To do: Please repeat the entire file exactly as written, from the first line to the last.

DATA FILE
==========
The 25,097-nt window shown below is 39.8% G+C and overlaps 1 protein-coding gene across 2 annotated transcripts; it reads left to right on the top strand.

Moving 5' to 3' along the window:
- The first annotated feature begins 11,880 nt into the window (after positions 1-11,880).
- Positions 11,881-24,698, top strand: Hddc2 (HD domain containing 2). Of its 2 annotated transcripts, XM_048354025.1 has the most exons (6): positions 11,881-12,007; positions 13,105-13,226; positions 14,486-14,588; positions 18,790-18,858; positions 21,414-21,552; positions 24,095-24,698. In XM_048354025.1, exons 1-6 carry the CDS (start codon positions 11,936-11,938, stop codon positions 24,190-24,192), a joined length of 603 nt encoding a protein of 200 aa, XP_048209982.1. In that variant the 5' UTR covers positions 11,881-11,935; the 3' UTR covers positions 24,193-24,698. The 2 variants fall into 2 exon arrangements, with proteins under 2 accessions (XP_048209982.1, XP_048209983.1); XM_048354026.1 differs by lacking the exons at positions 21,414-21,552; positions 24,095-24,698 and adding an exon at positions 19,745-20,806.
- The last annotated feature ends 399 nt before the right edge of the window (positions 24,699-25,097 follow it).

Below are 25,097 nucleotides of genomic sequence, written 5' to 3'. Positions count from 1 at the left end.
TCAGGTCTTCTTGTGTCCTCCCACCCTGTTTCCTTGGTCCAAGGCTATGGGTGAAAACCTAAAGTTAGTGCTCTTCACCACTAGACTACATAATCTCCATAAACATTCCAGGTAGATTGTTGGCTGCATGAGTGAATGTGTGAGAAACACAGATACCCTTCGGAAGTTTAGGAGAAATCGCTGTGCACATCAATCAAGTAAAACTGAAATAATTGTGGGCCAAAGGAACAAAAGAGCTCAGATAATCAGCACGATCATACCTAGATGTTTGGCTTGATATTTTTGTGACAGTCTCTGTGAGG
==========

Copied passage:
The 25,097-nt window shown below is 39.8% G+C and overlaps 1 protein-coding gene across 2 annotated transcripts; it reads left to right on the top strand.

Moving 5' to 3' along the window:
- The first annotated feature begins 11,880 nt into the window (after positions 1-11,880).
- Positions 11,881-24,698, top strand: Hddc2 (HD domain containing 2). Of its 2 annotated transcripts, XM_048354025.1 has the most exons (6): positions 11,881-12,007; positions 13,105-13,226; positions 14,486-14,588; positions 18,790-18,858; positions 21,414-21,552; positions 24,095-24,698. In XM_048354025.1, exons 1-6 carry the CDS (start codon positions 11,936-11,938, stop codon positions 24,190-24,192), a joined length of 603 nt encoding a protein of 200 aa, XP_048209982.1. In that variant the 5' UTR covers positions 11,881-11,935; the 3' UTR covers positions 24,193-24,698. The 2 variants fall into 2 exon arrangements, with proteins under 2 accessions (XP_048209982.1, XP_048209983.1); XM_048354026.1 differs by lacking the exons at positions 21,414-21,552; positions 24,095-24,698 and adding an exon at positions 19,745-20,806.
- The last annotated feature ends 399 nt before the right edge of the window (positions 24,699-25,097 follow it).

Below are 25,097 nucleotides of genomic sequence, written 5' to 3'. Positions count from 1 at the left end.
TCAGGTCTTCTTGTGTCCTCCCACCCTGTTTCCTTGGTCCAAGGCTATGGGTGAAAACCTAAAGTTAGTGCTCTTCACCACTAGACTACATAATCTCCATAAACATTCCAGGTAGATTGTTGGCTGCATGAGTGAATGTGTGAGAAACACAGATACCCTTCGGAAGTTTAGGAGAAATCGCTGTGCACATCAATCAAGTAAAACTGAAATAATTGTGGGCCAAAGGAACAAAAGAGCTCAGATAATCAGCACGATCATACCTAGATGTTTGGCTTGATATTTTTGTGACAGTCTCTGTGAGG